Aberrations of the Chk2 tumour suppressor in advanced urinary bladder cancer

Jirina Bartkova, Per Guldberg, Kirsten Grønbaek, Karen Koed, Hanne Primdahl, Klaus Møller, Jiri Lukas, Torben F Ørntoft, Jiri Bartek


Checkpoint kinase 2 (Chk2) is a tumour suppressor and signal transducer in genome integrity checkpoints that coordinate cell-cycle progression with DNA repair or cell death in response to DNA damage. Defects of Chk2 occur in subsets of diverse sporadic malignancies and predispose to several types of hereditary carcinomas. However, the status of Chk2 in tumours of the urinary bladder remains unknown. Here, we report that among 58 advanced (grade T2-T4) human bladder carcinomas, immunohistochemical analysis revealed tumour-specific reduction or lack of Chk2 protein in 6 (10.3%) cases. Genetic analysis of the latter subset showed that a Chk2-negative carcinoma #668 harboured a truncating mutation 1100delC, in one Chk2 allele and loss of the corresponding second allele. The 1100delC mutation was also found in the germ line of this patient. Sequencing of TP53 in tumour #668 identified two missense mutations. Furthermore, the vast majority of the tumours showed 'unscheduled' activatory phosphorylation on Thr68 of Chk2 in the absence of any DNA-damaging treatment. Our results indicate that the otherwise dormant DNA damage signal transducer Chk2 is aberrantly and constitutively activated in invasive urinary bladder carcinomas, and that such likely proapoptotic checkpoint signalling can be disabled by inactivation of Chk2 and/or p53 tumour suppressors in subsets of these tumours.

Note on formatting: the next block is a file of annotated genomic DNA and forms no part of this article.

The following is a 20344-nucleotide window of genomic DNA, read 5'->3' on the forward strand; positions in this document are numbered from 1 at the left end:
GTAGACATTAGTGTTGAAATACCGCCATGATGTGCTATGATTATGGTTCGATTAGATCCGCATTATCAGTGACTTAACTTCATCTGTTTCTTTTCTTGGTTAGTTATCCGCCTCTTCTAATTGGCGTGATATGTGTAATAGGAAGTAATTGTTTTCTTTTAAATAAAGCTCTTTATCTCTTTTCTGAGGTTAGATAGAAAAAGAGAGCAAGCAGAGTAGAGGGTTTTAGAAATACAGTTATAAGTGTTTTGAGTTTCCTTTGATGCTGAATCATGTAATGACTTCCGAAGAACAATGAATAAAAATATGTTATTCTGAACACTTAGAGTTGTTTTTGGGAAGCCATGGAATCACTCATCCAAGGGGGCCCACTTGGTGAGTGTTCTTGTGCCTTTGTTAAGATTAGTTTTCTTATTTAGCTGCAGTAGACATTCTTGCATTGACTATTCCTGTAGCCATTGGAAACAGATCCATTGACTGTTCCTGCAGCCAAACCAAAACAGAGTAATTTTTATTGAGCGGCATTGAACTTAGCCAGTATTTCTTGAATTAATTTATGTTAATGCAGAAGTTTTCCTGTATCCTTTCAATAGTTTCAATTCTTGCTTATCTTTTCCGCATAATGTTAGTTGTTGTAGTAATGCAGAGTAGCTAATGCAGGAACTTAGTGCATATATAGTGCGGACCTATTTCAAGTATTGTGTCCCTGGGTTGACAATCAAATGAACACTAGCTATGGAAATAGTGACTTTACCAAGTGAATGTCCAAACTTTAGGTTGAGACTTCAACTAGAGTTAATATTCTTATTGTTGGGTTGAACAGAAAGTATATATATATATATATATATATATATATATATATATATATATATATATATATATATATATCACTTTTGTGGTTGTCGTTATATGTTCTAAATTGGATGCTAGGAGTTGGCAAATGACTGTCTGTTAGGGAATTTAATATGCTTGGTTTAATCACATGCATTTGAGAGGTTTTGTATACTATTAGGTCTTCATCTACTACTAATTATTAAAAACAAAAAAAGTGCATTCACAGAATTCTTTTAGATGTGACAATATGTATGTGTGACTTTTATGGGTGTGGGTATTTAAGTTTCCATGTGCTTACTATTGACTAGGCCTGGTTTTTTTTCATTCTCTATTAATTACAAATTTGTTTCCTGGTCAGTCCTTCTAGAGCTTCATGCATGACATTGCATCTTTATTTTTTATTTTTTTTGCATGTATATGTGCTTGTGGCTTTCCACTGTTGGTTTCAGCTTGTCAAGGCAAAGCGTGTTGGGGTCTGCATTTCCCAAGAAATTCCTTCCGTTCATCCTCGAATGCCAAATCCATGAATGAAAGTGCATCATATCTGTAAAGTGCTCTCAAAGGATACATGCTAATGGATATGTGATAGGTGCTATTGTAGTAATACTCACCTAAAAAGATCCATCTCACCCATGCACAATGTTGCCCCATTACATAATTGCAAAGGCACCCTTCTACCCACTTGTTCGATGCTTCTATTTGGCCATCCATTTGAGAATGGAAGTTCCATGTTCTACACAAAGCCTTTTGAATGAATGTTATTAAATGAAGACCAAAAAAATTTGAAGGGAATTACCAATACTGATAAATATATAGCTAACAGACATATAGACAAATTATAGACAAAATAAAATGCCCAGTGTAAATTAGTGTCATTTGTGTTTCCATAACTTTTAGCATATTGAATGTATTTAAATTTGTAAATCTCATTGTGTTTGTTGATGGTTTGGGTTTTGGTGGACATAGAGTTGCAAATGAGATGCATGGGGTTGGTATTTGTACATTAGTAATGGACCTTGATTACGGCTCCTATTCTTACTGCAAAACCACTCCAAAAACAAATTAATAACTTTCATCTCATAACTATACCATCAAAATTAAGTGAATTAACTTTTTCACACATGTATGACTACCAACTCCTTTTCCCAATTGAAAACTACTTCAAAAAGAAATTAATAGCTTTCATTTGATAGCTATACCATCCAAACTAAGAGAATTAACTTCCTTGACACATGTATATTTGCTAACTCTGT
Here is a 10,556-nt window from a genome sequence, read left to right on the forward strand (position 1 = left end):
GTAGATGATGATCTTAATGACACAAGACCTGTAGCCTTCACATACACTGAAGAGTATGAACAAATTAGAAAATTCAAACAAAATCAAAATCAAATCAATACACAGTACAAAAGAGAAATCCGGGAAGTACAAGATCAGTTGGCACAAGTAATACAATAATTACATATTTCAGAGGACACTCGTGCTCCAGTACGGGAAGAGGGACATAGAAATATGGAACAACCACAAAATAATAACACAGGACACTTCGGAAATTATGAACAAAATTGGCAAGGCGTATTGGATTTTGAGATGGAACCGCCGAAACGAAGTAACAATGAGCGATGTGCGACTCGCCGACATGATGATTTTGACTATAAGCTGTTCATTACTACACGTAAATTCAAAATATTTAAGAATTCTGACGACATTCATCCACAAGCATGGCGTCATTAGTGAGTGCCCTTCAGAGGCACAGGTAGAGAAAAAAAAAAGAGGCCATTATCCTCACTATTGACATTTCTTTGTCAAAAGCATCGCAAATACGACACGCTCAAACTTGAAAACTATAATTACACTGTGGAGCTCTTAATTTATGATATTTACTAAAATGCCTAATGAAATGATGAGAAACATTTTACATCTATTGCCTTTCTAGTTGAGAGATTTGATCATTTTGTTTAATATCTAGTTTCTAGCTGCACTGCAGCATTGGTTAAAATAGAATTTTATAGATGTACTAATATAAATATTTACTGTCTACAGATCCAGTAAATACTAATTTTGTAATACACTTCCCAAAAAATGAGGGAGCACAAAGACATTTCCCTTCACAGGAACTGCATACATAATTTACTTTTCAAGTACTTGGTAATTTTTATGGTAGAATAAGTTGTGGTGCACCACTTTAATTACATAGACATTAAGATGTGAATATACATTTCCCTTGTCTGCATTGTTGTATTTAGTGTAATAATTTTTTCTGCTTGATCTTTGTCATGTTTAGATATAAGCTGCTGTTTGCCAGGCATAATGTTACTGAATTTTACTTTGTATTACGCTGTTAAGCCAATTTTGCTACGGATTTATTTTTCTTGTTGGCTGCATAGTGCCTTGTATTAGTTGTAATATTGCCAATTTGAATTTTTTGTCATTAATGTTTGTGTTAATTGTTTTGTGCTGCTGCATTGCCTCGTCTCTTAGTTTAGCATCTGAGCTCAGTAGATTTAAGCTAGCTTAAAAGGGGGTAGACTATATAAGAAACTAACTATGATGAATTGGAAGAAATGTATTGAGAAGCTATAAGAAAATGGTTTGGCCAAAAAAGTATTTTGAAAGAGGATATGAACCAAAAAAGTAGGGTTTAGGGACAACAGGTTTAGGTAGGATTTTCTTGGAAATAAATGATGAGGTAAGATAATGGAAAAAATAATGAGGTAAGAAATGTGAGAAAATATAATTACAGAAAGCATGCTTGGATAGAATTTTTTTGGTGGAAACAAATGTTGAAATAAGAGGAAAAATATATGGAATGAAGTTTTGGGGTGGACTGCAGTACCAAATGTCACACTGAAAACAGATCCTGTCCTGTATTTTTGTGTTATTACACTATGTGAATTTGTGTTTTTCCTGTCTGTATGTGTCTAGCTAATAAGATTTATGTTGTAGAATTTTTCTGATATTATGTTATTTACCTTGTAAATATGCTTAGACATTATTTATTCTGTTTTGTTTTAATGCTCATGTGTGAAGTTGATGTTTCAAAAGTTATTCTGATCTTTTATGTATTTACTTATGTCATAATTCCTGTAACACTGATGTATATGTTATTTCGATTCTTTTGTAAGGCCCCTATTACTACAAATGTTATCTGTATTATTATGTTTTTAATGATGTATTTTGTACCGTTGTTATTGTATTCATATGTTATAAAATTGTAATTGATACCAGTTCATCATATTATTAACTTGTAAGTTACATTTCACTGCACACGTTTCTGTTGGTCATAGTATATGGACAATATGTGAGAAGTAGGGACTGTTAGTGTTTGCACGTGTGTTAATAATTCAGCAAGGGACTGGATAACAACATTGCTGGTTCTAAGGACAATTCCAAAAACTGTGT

Udgave nummer52
Sider (fra-til)8545-51
Antal sider7
StatusUdgivet - 4 nov. 2004
Udgivet eksterntJa


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